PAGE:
Native Gardenia, sometimes called a Yellow Mangosteen, is considered to be good bush tucker by the Aboriginal people. It’s a common plant found in coastal forests and beach regions from Far North Queensland down through Mackay, and is a hardy dry rainforest specimen.
Its hard-shelled fruits are 6-7cm in diameter, containing a pale, soft and sweet segmented fruit with many small white seeds. Similar to a mangosteen in size, shape and flavour, they may be enjoyed raw on their own or used in salads, tarts, cakes and other desserts.
In Spring, the Native Gardenia blossoms with white, beautifully fragrant, star-shaped flowers. These later turn into brown fruit that ripens slowly over Winter, turning yellow when ready for harvest.
An established tree will tolerate both full sun and part shade, but while it is still young, be sure to shelter it from strong winds and the harsh afternoon sun. It prefers warmth and moisture, so mulch well before Summer and keep it watered throughout the dry season. Ensure a soil with good drainage. Leaves are large and glossy in an attractive shade of dark green.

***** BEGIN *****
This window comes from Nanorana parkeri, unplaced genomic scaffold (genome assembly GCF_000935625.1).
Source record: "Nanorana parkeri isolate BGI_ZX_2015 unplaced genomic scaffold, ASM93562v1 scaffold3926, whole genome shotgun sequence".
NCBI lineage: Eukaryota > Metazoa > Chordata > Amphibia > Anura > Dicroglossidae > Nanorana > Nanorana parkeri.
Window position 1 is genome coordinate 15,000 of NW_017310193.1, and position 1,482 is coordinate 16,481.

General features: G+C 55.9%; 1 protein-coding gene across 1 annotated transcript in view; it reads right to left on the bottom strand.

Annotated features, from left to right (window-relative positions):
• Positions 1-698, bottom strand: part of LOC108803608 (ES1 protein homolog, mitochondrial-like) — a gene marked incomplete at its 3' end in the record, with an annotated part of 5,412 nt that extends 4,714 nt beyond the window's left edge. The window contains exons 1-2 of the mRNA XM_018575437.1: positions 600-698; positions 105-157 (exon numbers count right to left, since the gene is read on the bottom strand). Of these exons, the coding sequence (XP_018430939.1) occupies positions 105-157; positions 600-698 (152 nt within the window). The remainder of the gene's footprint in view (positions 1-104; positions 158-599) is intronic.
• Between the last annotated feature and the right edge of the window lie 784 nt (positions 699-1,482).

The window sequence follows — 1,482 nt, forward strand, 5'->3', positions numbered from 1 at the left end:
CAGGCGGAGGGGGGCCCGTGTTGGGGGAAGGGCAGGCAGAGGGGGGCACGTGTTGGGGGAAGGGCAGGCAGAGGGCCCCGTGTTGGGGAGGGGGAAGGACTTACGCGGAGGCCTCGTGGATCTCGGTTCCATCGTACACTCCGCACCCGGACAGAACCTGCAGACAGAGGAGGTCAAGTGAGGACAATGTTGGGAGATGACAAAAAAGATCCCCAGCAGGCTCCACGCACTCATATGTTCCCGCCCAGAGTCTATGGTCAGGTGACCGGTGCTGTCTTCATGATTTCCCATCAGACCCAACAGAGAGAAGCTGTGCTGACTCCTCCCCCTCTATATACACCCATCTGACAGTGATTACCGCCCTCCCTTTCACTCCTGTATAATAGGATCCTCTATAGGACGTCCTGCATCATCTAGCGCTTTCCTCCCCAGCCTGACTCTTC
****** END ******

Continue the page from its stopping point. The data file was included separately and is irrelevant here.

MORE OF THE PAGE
Native Gardenia, when left to grow as a tree, can reach heights of up to 6m, providing some shade. With regular pruning, it may be kept in a pot or at shrub size, making it a fabulous display plant, particularly during flowering season.
Why are the leaves of my Native Gardenia are turning brown/black?
Young trees are prone to leaf burn in hot dry weather, especially if it gets the full afternoon sun. Shelter the plant while it’s still young, or move it to a partly shaded spot.
Why are the leaves of my Native Gardenia turning pale?
Like exotic Gardenia, this native species prefers a neutral to slightly acidic pH.
How and when should I prune my Native Gardenia?
This plan can be pruned to shape any time of the year.
When should I fertilise my Native Gardenia?
In Spring – use a slow release fertiliser.